Each section of the textbook contains three reading questions at the end. Once you have read the section prior to our in-class discussion, it will be time to consider these questions. We will use the WeBWorK system for submitting your responses. Note that some questions will be identical, but some will be random variants of those in the book. WeBWorK will grade the computational problems, and I will grade the free-form response questions.

Responses will be due by 6 AM of the day we discuss the section in class, and will not be accepted late. If a question asks for a computation, then it will likely be graded by WeBWorK. If the question requests a yes/no answer, or asks ``Why?'' then give a thorough explanation in the response box using correct English grammar, syntax, and punctuation along with appropriate use of \(\mathrm{\LaTeX}\). Cutting and pasting from the textbook without a citation is plagiarism. And even providing a citation with a verbatim quote is generally not going to get you any credit.

WeBWorK can interpret simple \(\mathrm{\LaTeX}\) syntax and interpret that for me as I review your responses. So this is a good place to hone your \(\mathrm{\LaTeX}\) skills. See the hints on the course webpage about using WeBWorK properly, especially when entering mathematics.


Grades will be based on the following breakdown:

Attendance and improvement will be considered for borderline grades. Scores will be posted anonymously on the web at a link off the course page.


Here are three reminders about important university policies contained in the Academic Handbook. These are described thoroughly online at, or a printed copy may be requested from the Registrar's Office (basement of Jones Hall).

“Regular class attendance is expected of all students. Absence from class for any reason does not excuse the student from completing all course assignments and requirements.” (Registration for Courses of Instruction, Non-Attendance)

Withdrawal grades are often misunderstood. A Withdrawal grade (W) can only be given prior to the university deadline listed on our course schedule, and after that time (barring unusual circumstances), the appropriate grade is a Withdrawal Failing (WF), even if your work has been of passing quality. See the attached schedule for the last day to drop with an automatic ‘W’. (Grade Information and Policy, Withdrawal Grades)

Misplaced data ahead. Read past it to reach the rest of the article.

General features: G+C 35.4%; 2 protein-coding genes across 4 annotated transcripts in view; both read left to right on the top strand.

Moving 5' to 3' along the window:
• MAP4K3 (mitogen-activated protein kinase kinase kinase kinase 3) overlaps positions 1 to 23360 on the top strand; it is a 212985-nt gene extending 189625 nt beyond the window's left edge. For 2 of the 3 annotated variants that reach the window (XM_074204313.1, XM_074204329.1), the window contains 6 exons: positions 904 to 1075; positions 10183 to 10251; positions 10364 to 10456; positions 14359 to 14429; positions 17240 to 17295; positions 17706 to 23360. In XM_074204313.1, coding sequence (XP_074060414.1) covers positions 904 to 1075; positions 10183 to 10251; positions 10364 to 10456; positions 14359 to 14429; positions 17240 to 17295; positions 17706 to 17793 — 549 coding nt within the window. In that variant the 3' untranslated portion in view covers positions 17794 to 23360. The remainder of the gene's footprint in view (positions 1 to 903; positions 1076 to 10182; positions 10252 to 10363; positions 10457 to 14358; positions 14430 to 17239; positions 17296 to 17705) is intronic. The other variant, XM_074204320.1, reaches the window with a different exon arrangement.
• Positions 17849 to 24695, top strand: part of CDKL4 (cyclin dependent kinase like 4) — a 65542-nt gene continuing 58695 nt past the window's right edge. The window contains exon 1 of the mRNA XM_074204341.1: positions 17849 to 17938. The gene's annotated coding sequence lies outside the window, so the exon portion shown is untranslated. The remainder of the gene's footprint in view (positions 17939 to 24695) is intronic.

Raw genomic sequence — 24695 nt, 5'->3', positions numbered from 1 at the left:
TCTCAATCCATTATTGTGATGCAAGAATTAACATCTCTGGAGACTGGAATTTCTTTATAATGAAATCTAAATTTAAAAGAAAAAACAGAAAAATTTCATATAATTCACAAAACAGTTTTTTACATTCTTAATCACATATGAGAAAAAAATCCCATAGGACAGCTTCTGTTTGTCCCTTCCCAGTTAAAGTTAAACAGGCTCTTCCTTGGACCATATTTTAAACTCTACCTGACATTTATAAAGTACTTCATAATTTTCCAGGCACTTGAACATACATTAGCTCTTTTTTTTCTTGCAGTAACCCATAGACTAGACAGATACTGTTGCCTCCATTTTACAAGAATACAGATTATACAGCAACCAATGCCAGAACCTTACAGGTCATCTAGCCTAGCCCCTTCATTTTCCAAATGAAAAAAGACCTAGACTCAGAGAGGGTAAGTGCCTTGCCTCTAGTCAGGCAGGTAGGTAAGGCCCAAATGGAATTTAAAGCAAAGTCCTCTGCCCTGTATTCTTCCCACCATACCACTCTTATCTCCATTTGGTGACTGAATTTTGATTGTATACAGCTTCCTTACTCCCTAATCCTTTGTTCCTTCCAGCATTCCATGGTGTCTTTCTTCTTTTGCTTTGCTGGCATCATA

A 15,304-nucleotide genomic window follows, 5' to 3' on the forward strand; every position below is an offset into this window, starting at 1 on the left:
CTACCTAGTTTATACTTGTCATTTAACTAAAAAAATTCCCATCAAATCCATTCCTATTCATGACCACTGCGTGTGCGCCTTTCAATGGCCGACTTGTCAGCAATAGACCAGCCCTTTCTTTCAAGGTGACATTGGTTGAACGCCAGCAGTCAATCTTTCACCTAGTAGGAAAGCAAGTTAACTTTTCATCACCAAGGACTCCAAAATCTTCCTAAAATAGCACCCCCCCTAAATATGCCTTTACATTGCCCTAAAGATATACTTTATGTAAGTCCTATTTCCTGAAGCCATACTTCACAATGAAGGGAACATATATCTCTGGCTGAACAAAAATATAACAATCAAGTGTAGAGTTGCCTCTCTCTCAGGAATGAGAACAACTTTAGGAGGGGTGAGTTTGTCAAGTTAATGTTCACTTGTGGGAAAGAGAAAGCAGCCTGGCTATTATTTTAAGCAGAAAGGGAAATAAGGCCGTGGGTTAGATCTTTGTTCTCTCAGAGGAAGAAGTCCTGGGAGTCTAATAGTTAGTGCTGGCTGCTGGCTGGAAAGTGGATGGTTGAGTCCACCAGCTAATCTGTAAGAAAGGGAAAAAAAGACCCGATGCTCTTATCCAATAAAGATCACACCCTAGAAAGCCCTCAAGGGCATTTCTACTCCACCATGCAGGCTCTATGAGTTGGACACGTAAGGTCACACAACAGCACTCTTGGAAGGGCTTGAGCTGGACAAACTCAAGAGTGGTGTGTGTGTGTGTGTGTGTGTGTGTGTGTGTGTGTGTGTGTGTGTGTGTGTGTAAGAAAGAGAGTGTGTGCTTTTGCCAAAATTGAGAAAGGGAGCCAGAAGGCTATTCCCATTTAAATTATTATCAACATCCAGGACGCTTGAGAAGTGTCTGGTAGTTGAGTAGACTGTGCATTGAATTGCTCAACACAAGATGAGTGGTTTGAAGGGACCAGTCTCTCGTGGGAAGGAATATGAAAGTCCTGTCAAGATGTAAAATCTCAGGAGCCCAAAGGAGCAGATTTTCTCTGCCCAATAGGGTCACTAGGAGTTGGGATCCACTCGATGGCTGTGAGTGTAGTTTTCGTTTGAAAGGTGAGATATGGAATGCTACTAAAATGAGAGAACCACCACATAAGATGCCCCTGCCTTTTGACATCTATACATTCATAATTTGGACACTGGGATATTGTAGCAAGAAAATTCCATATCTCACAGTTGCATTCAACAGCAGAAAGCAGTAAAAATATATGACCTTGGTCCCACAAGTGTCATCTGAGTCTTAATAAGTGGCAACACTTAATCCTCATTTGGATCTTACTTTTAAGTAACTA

All of your graded work is expected to be entirely your own work, this includes Reading Questions and Writing Exercises. Anything to the contrary is a violation of the university's comprehensive policy on Academic Integrity (cheating and plagiarism). Discovered incidents will be handled strictly, in accordance with this policy. Penalties can include failing the course and range up to being expelled from the university. (Academic Integrity)


This course is much different from most any mathematics course you have had recently, in particular it is much different than calculus courses. We will begin with a simple idea—a linear function—and build up an impressive, beautiful, abstract theory. We will begin computationally, but soon shift to concentrating on theorems and their proofs. By the end of the course you will be at ease reading and understanding complicated proofs. You will also be very good at writing routine proofs and will have begun the process of learning how to create complicated proofs yourself.

You will see this material applied in subsequent courses in mathematics, computer science, chemistry, physics, economics and other disciplines (though we will not have much time for applications this semester). You will gain a “mathematical maturity” that will be helpful as you pursue upper-division coursework and in any logical, rational, or argumentative activity you might engage in throughout your lifetime. It is not easy material, but your attention and hard work will be amply repaid with an in-depth knowledge of some very interesting and fundamental ideas, in addition to beginning to learn to think like a mathematician.